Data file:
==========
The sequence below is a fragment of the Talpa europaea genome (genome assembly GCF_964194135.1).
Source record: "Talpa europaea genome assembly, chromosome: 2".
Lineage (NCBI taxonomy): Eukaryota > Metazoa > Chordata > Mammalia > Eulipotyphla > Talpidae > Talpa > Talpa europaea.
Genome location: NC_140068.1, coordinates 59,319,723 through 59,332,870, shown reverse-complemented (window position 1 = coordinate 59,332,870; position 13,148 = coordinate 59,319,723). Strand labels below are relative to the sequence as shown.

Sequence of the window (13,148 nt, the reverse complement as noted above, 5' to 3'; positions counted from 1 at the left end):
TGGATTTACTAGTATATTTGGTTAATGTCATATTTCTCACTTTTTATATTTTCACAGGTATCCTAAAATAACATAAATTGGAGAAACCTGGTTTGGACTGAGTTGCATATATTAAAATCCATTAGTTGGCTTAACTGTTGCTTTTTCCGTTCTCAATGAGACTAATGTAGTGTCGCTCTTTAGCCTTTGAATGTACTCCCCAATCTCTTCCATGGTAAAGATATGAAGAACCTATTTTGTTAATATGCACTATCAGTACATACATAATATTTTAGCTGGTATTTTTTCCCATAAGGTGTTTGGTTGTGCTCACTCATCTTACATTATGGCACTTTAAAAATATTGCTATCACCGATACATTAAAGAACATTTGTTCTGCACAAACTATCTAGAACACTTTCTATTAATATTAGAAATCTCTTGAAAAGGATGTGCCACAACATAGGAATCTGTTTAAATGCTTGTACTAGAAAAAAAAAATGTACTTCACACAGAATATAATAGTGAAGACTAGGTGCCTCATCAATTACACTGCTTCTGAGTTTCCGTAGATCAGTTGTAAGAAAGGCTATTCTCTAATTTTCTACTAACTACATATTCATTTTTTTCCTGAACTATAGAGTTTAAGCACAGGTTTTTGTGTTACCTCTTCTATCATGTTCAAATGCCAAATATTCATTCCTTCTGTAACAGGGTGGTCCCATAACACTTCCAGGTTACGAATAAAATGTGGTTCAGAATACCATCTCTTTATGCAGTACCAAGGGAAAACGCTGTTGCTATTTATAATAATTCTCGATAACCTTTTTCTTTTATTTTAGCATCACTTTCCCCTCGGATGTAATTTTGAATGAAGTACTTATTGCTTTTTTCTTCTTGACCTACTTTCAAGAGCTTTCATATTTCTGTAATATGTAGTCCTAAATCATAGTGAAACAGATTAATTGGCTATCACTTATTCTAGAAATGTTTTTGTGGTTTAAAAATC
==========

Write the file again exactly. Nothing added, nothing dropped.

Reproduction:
The sequence below is a fragment of the Talpa europaea genome (genome assembly GCF_964194135.1).
Source record: "Talpa europaea genome assembly, chromosome: 2".
Lineage (NCBI taxonomy): Eukaryota > Metazoa > Chordata > Mammalia > Eulipotyphla > Talpidae > Talpa > Talpa europaea.
Genome location: NC_140068.1, coordinates 59,319,723 through 59,332,870, shown reverse-complemented (window position 1 = coordinate 59,332,870; position 13,148 = coordinate 59,319,723). Strand labels below are relative to the sequence as shown.

Sequence of the window (13,148 nt, the reverse complement as noted above, 5' to 3'; positions counted from 1 at the left end):
TGGATTTACTAGTATATTTGGTTAATGTCATATTTCTCACTTTTTATATTTTCACAGGTATCCTAAAATAACATAAATTGGAGAAACCTGGTTTGGACTGAGTTGCATATATTAAAATCCATTAGTTGGCTTAACTGTTGCTTTTTCCGTTCTCAATGAGACTAATGTAGTGTCGCTCTTTAGCCTTTGAATGTACTCCCCAATCTCTTCCATGGTAAAGATATGAAGAACCTATTTTGTTAATATGCACTATCAGTACATACATAATATTTTAGCTGGTATTTTTTCCCATAAGGTGTTTGGTTGTGCTCACTCATCTTACATTATGGCACTTTAAAAATATTGCTATCACCGATACATTAAAGAACATTTGTTCTGCACAAACTATCTAGAACACTTTCTATTAATATTAGAAATCTCTTGAAAAGGATGTGCCACAACATAGGAATCTGTTTAAATGCTTGTACTAGAAAAAAAAAATGTACTTCACACAGAATATAATAGTGAAGACTAGGTGCCTCATCAATTACACTGCTTCTGAGTTTCCGTAGATCAGTTGTAAGAAAGGCTATTCTCTAATTTTCTACTAACTACATATTCATTTTTTTCCTGAACTATAGAGTTTAAGCACAGGTTTTTGTGTTACCTCTTCTATCATGTTCAAATGCCAAATATTCATTCCTTCTGTAACAGGGTGGTCCCATAACACTTCCAGGTTACGAATAAAATGTGGTTCAGAATACCATCTCTTTATGCAGTACCAAGGGAAAACGCTGTTGCTATTTATAATAATTCTCGATAACCTTTTTCTTTTATTTTAGCATCACTTTCCCCTCGGATGTAATTTTGAATGAAGTACTTATTGCTTTTTTCTTCTTGACCTACTTTCAAGAGCTTTCATATTTCTGTAATATGTAGTCCTAAATCATAGTGAAACAGATTAATTGGCTATCACTTATTCTAGAAATGTTTTTGTGGTTTAAAAATC